Ratatouille review

Does anyone really want to see a film about a rat – you know, one of those promiscuous, verminous beasts who haunt sewers and spread deadly disease – working in a restaurant? On paper, hell no. From Pixar, yes with (dinner) bells on. Ratatouille overcomes any intrinsic ick-factor thanks to the bottomless charm of its teeny rodent hero, Remy (voiced by US comic Patton Oswalt). With its plate-wide eyes, pencil-eraser nose and ability to make the omelette of your dreams, this mini master chef couldn’t be cuter if its name was Nigella. Witness the turning-point scene where hapless gourmet-diner garbage boy Linguini (Lou Romano) quizzes the far-from-home critter (who understands English, but only speaks it with his own species) on his culinary talents: Remy’s adorably coy nods and self-deprecating shrugs prove yet again that Pixar has no peer when it comes to nailing the nuances of expression.

Yes, Ratatouille thinks small, but with big results. Scripter/director Brad Bird rolls back the sweep of The Incredibles and doesn’t shoot for The Iron Giant’s emotional swell. Instead, he whips up a deceptively frothy soufflé. And, like any great cook, he knows that the trick lies in keeping all the ingredients in delicate balance. So there’s the sweet but not too sickly buddy-buddy relationship (a Pixar staple) between Linguini and Remy, the former becoming the toast of the town as he covertly channels the latter’s flair for French cuisine (via some deft hair-pulling puppetry) into new, delicious dishes. There’s also the obligatory moral (“Anyone can cook”), gently stirred in rather than shoved down the throat. And then we have the meaty chunks of chase action, Remy scampering through the niftily choreographed chaos like a four-pawed Buster Keaton (usually in flight from his Napoleonic nemesis, Ian Holm’s head chef Skinner).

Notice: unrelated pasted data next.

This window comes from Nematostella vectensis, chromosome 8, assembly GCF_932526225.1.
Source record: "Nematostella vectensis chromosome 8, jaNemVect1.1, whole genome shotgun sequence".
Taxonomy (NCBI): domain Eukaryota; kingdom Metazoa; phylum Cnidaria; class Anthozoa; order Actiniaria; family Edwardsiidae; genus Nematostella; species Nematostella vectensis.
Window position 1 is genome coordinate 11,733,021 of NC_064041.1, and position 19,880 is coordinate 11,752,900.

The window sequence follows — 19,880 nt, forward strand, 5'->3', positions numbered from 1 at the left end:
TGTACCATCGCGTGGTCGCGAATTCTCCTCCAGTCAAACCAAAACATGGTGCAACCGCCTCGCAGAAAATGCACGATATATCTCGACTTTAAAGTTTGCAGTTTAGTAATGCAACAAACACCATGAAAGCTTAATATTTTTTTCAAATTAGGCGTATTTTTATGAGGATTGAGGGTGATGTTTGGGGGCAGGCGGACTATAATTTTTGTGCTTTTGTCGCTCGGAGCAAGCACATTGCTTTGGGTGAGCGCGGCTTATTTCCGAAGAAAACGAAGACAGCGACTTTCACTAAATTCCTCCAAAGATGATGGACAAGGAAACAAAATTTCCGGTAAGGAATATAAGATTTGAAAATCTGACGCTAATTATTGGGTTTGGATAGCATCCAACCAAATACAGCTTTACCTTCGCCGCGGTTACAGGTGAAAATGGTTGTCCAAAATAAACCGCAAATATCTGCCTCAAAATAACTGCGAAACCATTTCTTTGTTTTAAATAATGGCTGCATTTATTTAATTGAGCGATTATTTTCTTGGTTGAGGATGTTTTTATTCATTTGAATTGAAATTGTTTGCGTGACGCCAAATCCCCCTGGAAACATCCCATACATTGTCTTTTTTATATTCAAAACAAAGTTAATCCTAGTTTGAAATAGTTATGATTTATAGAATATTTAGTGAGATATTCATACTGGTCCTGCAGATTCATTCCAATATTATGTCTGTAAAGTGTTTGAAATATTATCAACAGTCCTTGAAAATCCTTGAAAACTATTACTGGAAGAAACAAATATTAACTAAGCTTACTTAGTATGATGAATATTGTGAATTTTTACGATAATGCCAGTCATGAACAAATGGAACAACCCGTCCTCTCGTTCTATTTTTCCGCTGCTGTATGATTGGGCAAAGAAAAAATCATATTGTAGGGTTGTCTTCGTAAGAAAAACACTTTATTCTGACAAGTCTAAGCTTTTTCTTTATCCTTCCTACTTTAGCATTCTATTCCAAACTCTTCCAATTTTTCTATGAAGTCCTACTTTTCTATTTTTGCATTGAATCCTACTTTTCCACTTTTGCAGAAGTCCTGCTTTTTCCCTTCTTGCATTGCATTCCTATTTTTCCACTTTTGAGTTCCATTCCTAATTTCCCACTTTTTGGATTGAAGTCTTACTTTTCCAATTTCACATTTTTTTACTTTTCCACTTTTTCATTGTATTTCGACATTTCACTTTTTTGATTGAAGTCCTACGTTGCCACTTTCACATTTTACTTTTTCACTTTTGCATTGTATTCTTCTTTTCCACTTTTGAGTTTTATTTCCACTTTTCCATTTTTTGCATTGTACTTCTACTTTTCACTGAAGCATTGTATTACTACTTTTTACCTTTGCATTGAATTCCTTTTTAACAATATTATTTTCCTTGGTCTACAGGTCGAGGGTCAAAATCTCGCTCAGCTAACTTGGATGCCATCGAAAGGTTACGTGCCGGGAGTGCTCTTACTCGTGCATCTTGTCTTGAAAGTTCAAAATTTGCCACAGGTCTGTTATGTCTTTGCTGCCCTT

The pace never gets as overheated as the similarly ratty Flushed Away, though; after all, we are in dreamy Paris, a place-setting Bird lushly romanticises (dewy by day, coruscating by night) without going in-Seine. In fact, he’s not above a sly pop at the locals: “We hate to be rude... but we’re French,” quips Linguini’s tough-cookie love interest Collette (Janeane Garofalo). Ratatouille’s biggest beef, however, is with pernickety hacks, embodied here by poisonous, cadaverous restaurant reviewer Anton Ego (a super-snooty Peter O’Toole). As the film winds down, it fires up a from-the-heart polemic against professional critics. A pre-emptive attack, perhaps, after the mixed notices for last year’s Cars? Retaliation seems unlikely, though; while few will grade this among Pixar’s best (over-generous running time; solid but – O’Toole aside – unexceptional lung-work; one or two belly-laughs short), it’s too sophisticated, zesty and nourishing to be dismissed as fast-food entertainment. Anyone can cook? Not like this.


Novel in concept, exquisite in execution, another family feast from Pixar suitable for all palates. Not a studio chef d'oeuvre, perhaps, but still the richest of this year's animations. Don't miss the starter course, hilarious space short Lifted.


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